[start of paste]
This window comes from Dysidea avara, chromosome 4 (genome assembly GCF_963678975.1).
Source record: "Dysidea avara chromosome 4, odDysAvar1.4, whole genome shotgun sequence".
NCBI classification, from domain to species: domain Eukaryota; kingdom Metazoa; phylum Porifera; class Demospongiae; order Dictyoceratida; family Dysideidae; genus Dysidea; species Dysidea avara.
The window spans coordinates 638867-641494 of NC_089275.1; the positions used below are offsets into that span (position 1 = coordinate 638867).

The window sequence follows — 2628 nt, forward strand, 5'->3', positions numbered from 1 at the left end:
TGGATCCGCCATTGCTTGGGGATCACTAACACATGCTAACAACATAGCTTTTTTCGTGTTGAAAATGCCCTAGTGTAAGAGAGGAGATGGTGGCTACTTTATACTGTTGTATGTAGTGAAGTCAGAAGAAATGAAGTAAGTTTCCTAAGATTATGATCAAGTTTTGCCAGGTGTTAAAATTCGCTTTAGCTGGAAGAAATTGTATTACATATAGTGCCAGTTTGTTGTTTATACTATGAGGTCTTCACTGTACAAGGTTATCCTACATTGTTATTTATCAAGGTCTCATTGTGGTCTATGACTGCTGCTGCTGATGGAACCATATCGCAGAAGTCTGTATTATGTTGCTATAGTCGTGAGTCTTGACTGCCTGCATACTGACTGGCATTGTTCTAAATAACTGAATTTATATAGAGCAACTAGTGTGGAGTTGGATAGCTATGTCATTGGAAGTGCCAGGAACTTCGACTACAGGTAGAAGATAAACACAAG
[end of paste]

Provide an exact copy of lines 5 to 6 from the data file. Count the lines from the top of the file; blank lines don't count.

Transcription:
The window sequence follows — 2628 nt, forward strand, 5'->3', positions numbered from 1 at the left end:
TGGATCCGCCATTGCTTGGGGATCACTAACACATGCTAACAACATAGCTTTTTTCGTGTTGAAAATGCCCTAGTGTAAGAGAGGAGATGGTGGCTACTTTATACTGTTGTATGTAGTGAAGTCAGAAGAAATGAAGTAAGTTTCCTAAGATTATGATCAAGTTTTGCCAGGTGTTAAAATTCGCTTTAGCTGGAAGAAATTGTATTACATATAGTGCCAGTTTGTTGTTTATACTATGAGGTCTTCACTGTACAAGGTTATCCTACATTGTTATTTATCAAGGTCTCATTGTGGTCTATGACTGCTGCTGCTGATGGAACCATATCGCAGAAGTCTGTATTATGTTGCTATAGTCGTGAGTCTTGACTGCCTGCATACTGACTGGCATTGTTCTAAATAACTGAATTTATATAGAGCAACTAGTGTGGAGTTGGATAGCTATGTCATTGGAAGTGCCAGGAACTTCGACTACAGGTAGAAGATAAACACAAG